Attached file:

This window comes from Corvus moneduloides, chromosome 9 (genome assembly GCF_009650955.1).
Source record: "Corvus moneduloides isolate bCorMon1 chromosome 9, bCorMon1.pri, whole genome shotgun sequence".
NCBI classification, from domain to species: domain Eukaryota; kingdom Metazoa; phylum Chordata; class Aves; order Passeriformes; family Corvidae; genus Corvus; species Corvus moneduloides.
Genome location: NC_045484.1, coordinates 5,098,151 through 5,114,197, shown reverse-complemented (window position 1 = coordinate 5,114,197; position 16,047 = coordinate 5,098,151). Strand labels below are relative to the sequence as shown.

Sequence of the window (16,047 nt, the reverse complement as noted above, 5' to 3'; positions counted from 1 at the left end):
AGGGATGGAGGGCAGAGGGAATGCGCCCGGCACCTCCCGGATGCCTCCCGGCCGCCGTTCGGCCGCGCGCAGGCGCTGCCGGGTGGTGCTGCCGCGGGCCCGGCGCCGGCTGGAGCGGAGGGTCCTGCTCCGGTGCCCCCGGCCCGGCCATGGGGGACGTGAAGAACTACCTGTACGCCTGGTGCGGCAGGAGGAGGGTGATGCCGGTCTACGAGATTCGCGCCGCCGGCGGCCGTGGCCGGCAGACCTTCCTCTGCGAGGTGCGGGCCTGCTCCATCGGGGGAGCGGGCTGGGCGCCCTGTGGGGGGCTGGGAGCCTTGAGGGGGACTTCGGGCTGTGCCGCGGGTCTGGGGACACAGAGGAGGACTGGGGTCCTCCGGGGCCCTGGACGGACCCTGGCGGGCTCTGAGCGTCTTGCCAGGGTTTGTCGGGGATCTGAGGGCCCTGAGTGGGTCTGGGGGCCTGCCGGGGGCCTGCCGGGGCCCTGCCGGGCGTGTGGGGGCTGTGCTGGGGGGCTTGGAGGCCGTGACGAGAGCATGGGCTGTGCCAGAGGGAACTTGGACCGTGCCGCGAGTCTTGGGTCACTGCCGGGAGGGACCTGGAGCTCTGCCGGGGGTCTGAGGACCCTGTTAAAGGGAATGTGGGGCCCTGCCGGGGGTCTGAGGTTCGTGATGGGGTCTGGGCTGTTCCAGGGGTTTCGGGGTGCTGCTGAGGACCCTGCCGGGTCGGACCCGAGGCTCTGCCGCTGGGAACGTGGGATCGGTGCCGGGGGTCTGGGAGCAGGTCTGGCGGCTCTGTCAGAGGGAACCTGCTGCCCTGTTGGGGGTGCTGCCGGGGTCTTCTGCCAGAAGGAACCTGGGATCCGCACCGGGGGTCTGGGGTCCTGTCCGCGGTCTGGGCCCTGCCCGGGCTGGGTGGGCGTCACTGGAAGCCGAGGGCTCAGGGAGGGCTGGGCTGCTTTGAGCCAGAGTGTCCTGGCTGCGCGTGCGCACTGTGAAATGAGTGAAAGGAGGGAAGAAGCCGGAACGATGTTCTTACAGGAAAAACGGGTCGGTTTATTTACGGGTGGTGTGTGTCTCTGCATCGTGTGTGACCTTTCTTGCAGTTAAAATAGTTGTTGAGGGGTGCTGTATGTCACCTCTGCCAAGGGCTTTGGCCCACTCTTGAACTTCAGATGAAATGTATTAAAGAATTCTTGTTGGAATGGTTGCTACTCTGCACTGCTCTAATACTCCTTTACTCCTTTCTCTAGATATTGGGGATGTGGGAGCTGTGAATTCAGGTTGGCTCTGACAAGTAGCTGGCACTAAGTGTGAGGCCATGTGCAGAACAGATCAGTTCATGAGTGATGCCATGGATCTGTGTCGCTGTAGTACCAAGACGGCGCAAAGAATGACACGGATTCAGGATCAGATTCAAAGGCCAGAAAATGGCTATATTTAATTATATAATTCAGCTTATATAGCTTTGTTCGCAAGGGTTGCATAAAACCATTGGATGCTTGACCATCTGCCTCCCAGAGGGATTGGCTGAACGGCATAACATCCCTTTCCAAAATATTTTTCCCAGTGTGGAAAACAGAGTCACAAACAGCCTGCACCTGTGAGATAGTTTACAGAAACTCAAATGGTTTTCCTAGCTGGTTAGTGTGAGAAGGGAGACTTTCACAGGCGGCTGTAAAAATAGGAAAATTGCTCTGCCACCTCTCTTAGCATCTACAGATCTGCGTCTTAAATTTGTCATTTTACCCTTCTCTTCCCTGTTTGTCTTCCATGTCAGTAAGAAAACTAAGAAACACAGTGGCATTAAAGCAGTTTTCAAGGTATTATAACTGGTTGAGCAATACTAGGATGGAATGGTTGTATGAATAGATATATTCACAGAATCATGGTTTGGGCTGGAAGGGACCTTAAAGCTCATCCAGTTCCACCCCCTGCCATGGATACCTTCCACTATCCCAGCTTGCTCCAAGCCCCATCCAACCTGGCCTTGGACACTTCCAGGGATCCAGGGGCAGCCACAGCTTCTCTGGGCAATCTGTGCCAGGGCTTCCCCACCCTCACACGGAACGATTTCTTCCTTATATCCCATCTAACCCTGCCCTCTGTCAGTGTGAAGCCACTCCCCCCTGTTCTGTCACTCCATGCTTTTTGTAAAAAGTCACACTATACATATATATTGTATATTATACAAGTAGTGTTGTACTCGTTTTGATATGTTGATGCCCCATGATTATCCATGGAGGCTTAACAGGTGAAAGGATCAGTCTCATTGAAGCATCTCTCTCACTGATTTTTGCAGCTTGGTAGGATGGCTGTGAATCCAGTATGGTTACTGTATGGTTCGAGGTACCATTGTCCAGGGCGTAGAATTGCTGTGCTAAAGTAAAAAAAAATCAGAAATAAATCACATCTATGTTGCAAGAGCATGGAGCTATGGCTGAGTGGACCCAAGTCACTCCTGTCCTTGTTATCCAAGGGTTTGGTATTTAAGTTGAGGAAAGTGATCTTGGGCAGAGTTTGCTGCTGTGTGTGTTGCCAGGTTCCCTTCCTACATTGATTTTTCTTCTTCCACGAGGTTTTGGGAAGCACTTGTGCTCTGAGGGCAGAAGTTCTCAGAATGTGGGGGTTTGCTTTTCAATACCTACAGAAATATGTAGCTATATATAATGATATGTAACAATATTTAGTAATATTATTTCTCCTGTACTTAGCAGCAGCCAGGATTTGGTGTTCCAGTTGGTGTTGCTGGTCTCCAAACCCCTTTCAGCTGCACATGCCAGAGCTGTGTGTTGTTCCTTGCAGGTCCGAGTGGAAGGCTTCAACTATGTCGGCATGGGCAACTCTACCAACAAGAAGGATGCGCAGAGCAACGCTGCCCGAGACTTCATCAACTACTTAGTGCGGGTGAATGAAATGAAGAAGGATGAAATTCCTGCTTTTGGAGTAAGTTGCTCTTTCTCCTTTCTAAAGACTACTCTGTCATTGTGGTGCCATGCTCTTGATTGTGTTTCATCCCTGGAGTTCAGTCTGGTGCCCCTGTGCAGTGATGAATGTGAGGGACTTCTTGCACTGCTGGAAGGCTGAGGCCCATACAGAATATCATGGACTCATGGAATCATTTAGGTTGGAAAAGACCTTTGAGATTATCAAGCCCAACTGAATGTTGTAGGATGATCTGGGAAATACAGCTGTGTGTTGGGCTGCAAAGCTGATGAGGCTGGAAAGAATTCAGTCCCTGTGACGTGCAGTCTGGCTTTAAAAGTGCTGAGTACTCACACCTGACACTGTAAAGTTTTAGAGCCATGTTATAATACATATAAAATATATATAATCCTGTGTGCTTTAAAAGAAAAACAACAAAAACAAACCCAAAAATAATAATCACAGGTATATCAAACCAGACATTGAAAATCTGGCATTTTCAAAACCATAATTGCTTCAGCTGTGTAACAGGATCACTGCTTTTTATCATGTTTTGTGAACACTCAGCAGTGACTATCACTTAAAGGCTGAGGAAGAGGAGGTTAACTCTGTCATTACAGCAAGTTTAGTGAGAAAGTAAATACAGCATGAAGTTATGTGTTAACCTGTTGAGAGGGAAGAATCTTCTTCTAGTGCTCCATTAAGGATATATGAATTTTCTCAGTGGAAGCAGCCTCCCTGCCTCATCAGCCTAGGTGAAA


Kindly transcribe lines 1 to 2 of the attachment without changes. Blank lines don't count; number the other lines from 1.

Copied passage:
This window comes from Corvus moneduloides, chromosome 9 (genome assembly GCF_009650955.1).
Source record: "Corvus moneduloides isolate bCorMon1 chromosome 9, bCorMon1.pri, whole genome shotgun sequence".